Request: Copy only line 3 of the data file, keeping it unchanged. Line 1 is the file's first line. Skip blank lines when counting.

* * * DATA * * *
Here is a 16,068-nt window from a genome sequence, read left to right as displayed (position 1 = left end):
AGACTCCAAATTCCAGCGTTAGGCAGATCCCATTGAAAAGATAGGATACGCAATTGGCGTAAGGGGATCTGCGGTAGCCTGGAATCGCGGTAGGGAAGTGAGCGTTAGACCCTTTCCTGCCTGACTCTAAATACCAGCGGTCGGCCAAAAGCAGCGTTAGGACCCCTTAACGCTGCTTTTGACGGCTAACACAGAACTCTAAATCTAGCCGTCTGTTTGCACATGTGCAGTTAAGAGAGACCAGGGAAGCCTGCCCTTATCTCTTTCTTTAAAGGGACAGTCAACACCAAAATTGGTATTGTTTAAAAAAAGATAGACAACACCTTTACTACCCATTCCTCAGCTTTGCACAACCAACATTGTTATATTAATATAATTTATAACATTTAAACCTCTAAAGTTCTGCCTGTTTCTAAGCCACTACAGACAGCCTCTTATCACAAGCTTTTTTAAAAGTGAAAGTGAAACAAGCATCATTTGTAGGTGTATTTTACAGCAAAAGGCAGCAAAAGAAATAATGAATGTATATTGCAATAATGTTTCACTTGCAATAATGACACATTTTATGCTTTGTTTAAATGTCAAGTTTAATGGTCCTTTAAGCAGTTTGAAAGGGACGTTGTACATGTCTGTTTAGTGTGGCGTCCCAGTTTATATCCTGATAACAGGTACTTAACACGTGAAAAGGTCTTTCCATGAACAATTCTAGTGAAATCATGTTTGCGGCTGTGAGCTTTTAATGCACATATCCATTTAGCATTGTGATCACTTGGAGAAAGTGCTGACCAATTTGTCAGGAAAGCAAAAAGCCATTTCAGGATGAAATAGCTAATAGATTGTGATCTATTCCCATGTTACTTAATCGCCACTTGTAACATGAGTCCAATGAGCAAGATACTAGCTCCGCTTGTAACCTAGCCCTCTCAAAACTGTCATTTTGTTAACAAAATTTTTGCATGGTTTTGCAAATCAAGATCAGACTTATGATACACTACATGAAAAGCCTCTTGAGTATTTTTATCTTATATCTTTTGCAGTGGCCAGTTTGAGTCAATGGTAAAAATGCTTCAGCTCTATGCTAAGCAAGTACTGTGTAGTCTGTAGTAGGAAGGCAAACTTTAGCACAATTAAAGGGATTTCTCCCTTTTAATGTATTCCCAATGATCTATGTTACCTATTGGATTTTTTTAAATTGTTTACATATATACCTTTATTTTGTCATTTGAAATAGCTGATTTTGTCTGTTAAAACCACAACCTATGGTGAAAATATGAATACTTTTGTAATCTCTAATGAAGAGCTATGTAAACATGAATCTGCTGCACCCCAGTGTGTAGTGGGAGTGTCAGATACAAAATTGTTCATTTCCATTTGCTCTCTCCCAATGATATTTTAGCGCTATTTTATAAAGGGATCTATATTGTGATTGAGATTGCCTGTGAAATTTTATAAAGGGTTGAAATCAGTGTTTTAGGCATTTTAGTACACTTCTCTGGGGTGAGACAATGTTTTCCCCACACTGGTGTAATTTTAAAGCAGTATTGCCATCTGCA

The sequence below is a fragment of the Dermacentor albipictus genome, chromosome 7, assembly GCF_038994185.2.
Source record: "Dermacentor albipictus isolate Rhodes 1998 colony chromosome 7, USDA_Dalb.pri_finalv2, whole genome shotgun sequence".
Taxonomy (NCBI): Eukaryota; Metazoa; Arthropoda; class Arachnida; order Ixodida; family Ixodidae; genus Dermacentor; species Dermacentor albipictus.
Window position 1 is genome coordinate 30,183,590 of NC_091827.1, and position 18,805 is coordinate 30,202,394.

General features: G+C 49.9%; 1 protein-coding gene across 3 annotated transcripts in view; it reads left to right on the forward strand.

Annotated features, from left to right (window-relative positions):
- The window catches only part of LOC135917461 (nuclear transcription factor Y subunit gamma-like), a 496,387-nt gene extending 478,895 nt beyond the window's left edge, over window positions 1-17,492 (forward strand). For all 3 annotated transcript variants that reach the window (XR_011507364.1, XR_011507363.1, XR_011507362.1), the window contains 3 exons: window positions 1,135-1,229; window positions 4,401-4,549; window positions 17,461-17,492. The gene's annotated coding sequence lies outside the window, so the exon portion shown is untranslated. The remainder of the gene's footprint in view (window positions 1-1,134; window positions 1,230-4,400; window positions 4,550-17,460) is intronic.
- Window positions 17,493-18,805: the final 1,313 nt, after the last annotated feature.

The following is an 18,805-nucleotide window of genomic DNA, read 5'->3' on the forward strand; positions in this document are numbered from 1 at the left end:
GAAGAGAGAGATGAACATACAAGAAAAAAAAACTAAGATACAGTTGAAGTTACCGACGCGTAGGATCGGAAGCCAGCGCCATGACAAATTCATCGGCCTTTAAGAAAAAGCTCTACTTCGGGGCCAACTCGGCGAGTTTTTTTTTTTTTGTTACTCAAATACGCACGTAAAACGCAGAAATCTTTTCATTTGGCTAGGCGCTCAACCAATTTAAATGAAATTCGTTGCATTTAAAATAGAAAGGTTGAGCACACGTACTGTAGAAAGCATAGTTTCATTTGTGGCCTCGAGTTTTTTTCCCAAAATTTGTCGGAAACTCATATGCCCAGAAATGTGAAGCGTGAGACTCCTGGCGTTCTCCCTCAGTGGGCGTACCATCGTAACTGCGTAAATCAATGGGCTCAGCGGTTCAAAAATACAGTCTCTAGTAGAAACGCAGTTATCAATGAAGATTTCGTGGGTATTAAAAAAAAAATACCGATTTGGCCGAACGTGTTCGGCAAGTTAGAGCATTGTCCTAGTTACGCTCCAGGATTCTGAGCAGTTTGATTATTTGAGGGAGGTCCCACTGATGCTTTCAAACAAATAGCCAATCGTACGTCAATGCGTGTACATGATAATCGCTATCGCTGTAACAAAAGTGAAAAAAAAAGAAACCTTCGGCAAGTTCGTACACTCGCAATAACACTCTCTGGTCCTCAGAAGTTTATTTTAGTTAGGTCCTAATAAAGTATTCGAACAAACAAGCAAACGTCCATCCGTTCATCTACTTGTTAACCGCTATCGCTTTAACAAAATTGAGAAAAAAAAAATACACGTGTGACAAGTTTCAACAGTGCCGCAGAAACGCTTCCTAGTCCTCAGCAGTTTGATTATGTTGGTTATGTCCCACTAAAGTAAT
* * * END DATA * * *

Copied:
The sequence below is a fragment of the Dermacentor albipictus genome, chromosome 7, assembly GCF_038994185.2.